“Physical bravery is an animal instinct; moral bravery is much higher and truer courage” as said by Wendell Phillips had been truly proved by this Indian activist and environmentalist, who was best known for waging a war on illegal mining and quarrying in her native state of Himachal Pradesh. She never knew how to read or write and learnt how to sign her name a few years before her death.
Kinkri Devi, an illiterate and impoverished woman had launched a long and at least partly successful fight against illegal mining and quarrying in the mountainous northern Indian state of Himachal Pradesh. Ms. Kinkri Devi was born in the village of Ghaton in Sirmaur district in 1925. Her Father was a subsistence farmer from Dalits . With almost no hope of education, Ms. Devi began working as a servant during her early childhood and married a bonded labourer Shamu Ram at the age of 14. Ram died of typhoid fever when she was just 22, and she was forced to become a sweeper. Over the years, she watched the world around her changing to the worse as the uncontrolled quarrying despoiled the fabled hills in many parts of Himachal Pradesh, harming the water supply and destroying once-rich paddy fields. Later on watching this damage in her own district, she vowed to take on the mining interests.
A local volunteering group named “People’s Action for People in Need”, backed Ms. Kinkri Devi as she filed a public interest lawsuit (PIL) in the High Court of Shimla against 48 mine owners. Her suit got virtually no response at first, so she went on a 19-day hunger strike outside the court. When the court decided to take up the issue, Ms. Devi had become a national celebrity. Finally, the court ordered in 1987 a stay on mining and imposed a blanket ban on blasting in her beloved hills. The mine owners appealed to the Supreme Court of India, who rejected their appeal in July 1995. The same year while she was working as a sweeper, she was invited to attend the International Women’s Conference in Beijing because of the keen interest taken in her by Hillary Rodham Clinton, then the first lady. A private organisation sponsored her trip to China, where Mrs. Clinton asked her to light the lamp at the inaugural function. She spoke to thunderous applause about how the enchanting Himalayas were being degraded by illegal limestone quarrying and how it was up to ordinary people like her to save the environment. Ms. Devi, who could neither read nor write and learnt to sign her name just a few years ago, also waged a long campaign for opening a degree-granting college in Sangrah, the village where she spent most of her life.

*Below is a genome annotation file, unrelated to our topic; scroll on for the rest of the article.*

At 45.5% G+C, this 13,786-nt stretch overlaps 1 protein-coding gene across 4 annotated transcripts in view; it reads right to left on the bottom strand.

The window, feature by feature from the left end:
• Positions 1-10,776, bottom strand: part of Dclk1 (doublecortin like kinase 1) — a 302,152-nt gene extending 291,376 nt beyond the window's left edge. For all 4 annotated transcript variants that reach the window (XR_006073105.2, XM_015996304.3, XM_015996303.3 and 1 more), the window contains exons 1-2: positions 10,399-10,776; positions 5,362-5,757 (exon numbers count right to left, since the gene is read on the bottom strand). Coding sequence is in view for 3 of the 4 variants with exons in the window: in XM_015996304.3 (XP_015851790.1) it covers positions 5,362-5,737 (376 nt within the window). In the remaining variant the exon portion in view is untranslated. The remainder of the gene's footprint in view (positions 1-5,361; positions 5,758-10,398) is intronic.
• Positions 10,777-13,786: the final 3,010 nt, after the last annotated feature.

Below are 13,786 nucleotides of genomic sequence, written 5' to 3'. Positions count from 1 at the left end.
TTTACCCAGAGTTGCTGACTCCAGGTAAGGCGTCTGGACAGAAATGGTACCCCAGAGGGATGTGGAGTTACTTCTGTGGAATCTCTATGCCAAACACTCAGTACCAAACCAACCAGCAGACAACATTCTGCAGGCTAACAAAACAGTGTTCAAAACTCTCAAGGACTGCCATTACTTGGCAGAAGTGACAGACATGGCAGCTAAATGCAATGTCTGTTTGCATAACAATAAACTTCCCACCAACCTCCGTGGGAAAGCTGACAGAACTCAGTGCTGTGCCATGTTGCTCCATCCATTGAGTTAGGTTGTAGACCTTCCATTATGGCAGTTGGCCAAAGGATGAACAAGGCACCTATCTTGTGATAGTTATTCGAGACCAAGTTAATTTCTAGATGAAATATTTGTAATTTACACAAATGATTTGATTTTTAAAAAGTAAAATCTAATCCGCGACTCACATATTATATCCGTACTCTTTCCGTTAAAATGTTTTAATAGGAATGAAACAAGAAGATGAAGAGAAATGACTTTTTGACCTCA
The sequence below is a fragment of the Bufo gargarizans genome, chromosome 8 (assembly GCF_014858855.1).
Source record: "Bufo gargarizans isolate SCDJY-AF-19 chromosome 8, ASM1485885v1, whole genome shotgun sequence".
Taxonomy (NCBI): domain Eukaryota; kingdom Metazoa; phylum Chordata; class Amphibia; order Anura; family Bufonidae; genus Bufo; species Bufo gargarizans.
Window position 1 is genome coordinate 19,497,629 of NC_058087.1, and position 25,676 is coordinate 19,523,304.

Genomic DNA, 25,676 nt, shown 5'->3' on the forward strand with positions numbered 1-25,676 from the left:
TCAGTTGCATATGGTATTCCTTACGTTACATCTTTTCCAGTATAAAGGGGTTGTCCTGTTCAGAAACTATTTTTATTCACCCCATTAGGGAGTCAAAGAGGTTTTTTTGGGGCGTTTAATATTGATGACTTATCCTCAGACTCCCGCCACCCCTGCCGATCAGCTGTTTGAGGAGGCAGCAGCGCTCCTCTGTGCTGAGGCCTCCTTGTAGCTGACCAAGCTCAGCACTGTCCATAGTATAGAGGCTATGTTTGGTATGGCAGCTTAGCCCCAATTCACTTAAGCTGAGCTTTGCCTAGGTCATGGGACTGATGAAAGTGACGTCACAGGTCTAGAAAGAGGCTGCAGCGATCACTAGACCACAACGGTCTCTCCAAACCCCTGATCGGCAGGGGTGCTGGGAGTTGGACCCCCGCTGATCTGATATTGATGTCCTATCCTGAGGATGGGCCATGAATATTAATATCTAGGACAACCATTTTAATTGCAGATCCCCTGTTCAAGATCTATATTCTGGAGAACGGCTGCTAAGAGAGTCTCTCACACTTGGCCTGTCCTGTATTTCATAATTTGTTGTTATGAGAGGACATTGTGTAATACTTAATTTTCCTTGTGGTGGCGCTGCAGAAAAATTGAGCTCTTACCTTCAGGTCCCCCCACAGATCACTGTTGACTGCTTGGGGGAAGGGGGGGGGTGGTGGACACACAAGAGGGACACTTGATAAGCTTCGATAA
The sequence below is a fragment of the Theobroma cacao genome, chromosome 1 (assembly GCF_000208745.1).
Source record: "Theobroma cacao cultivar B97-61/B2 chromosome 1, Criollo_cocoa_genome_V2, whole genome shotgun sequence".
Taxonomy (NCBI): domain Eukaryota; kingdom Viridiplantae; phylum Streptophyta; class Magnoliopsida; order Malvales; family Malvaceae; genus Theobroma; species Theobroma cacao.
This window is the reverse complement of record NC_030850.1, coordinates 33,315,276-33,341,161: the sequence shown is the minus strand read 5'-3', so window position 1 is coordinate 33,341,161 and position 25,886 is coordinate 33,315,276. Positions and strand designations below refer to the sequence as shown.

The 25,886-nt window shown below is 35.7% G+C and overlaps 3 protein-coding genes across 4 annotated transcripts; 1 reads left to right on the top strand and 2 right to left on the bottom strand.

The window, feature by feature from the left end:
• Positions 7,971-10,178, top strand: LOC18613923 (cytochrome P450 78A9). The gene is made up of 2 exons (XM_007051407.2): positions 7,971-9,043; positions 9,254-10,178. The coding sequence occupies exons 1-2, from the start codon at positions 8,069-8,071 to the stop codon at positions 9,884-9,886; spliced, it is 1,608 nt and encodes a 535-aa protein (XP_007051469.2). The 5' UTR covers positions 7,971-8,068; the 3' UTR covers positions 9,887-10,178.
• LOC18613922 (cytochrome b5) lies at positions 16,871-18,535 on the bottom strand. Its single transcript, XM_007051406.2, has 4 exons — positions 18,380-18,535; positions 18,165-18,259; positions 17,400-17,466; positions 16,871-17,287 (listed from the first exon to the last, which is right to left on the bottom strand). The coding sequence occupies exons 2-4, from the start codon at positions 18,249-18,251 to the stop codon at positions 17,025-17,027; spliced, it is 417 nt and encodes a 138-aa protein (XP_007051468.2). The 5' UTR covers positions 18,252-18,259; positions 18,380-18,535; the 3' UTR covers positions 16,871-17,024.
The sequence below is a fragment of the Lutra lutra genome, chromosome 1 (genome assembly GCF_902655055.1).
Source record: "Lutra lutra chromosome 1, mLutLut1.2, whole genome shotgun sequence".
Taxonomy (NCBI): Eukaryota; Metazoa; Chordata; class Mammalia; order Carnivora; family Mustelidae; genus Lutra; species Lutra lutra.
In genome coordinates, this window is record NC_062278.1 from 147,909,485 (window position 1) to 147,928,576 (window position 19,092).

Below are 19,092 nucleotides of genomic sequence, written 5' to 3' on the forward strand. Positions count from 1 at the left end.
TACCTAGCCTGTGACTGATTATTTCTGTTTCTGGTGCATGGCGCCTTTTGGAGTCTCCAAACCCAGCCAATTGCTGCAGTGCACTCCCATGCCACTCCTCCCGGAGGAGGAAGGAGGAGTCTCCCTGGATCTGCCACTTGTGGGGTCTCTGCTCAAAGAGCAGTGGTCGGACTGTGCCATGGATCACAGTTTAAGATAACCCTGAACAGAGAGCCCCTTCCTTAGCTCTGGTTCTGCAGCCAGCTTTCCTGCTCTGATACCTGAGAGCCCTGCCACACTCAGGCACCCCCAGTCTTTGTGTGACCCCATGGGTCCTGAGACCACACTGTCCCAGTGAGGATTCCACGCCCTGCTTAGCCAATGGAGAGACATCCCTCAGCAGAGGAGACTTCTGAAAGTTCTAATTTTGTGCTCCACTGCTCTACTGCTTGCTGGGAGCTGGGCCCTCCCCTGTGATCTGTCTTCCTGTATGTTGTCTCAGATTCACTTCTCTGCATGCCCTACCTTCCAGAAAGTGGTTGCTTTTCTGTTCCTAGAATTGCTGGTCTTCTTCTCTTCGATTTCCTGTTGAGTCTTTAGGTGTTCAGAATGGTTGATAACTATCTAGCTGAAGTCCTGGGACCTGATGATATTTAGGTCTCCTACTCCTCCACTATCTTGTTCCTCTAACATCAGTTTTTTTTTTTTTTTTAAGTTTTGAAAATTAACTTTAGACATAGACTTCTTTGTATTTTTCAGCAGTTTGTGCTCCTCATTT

Coming from a lower sections of society made Kinkri Devi’s life a struggle against powerful and politically connected mining interests all the more remarkable. But she was a portrait of bravery that didn’t have any fears against the threats she received from political forces. Her brave heart set a change of fortune for Himachal Pradesh. In spite of being illiterate, she gave an extravagant share towards the betterment of her native place which became an inspiration for many. And Kinkri Devi was later honoured with Stree Shakti Award. The award was presented by the then Prime Minister of India, Atal Bihari Vajpayee. She died on December 30, 2007 in Chandigarh, India. The eco worker was a great visionary and made effort for girl child literacy in the most backward district. Her followers still believes in her slogan, “Jal, jungle, pahar ko bachao” (Save water, forests and hills). Bravery of her soul remains open to many of us today who are working hard to make better situations in favour of the environment.